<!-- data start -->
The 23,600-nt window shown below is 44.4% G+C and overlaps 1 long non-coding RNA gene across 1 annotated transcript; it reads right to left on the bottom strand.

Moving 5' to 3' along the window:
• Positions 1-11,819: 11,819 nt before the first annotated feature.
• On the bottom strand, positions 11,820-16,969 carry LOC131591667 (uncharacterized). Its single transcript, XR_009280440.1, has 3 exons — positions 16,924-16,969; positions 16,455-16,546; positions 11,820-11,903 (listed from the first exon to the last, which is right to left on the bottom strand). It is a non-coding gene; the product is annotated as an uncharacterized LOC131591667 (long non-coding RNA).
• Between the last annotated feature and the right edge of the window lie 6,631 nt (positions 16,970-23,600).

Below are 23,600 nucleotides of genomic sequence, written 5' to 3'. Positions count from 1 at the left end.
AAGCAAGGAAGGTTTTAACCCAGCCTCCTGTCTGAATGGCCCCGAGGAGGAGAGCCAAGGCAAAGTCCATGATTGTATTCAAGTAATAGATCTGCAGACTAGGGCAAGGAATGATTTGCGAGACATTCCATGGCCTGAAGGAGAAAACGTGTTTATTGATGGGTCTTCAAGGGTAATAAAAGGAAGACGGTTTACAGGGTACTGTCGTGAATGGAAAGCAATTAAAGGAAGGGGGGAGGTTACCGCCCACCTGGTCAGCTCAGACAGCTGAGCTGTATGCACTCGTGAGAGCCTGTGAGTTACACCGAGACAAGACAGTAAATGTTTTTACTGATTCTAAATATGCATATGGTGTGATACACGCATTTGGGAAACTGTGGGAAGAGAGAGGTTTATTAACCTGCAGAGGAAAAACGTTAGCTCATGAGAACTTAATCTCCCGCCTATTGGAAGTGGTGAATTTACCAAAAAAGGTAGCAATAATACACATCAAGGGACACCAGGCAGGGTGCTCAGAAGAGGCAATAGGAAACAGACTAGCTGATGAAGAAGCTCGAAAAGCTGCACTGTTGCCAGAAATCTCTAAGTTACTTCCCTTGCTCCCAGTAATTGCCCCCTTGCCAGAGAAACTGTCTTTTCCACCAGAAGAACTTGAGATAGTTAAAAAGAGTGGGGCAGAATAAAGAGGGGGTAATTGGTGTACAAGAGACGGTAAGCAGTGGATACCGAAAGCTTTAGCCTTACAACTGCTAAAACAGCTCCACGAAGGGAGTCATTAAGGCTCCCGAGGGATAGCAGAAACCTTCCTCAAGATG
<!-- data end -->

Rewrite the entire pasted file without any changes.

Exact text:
The 23,600-nt window shown below is 44.4% G+C and overlaps 1 long non-coding RNA gene across 1 annotated transcript; it reads right to left on the bottom strand.

Moving 5' to 3' along the window:
• Positions 1-11,819: 11,819 nt before the first annotated feature.
• On the bottom strand, positions 11,820-16,969 carry LOC131591667 (uncharacterized). Its single transcript, XR_009280440.1, has 3 exons — positions 16,924-16,969; positions 16,455-16,546; positions 11,820-11,903 (listed from the first exon to the last, which is right to left on the bottom strand). It is a non-coding gene; the product is annotated as an uncharacterized LOC131591667 (long non-coding RNA).
• Between the last annotated feature and the right edge of the window lie 6,631 nt (positions 16,970-23,600).

Below are 23,600 nucleotides of genomic sequence, written 5' to 3'. Positions count from 1 at the left end.
AAGCAAGGAAGGTTTTAACCCAGCCTCCTGTCTGAATGGCCCCGAGGAGGAGAGCCAAGGCAAAGTCCATGATTGTATTCAAGTAATAGATCTGCAGACTAGGGCAAGGAATGATTTGCGAGACATTCCATGGCCTGAAGGAGAAAACGTGTTTATTGATGGGTCTTCAAGGGTAATAAAAGGAAGACGGTTTACAGGGTACTGTCGTGAATGGAAAGCAATTAAAGGAAGGGGGGAGGTTACCGCCCACCTGGTCAGCTCAGACAGCTGAGCTGTATGCACTCGTGAGAGCCTGTGAGTTACACCGAGACAAGACAGTAAATGTTTTTACTGATTCTAAATATGCATATGGTGTGATACACGCATTTGGGAAACTGTGGGAAGAGAGAGGTTTATTAACCTGCAGAGGAAAAACGTTAGCTCATGAGAACTTAATCTCCCGCCTATTGGAAGTGGTGAATTTACCAAAAAAGGTAGCAATAATACACATCAAGGGACACCAGGCAGGGTGCTCAGAAGAGGCAATAGGAAACAGACTAGCTGATGAAGAAGCTCGAAAAGCTGCACTGTTGCCAGAAATCTCTAAGTTACTTCCCTTGCTCCCAGTAATTGCCCCCTTGCCAGAGAAACTGTCTTTTCCACCAGAAGAACTTGAGATAGTTAAAAAGAGTGGGGCAGAATAAAGAGGGGGTAATTGGTGTACAAGAGACGGTAAGCAGTGGATACCGAAAGCTTTAGCCTTACAACTGCTAAAACAGCTCCACGAAGGGAGTCATTAAGGCTCCCGAGGGATAGCAGAAACCTTCCTCAAGATG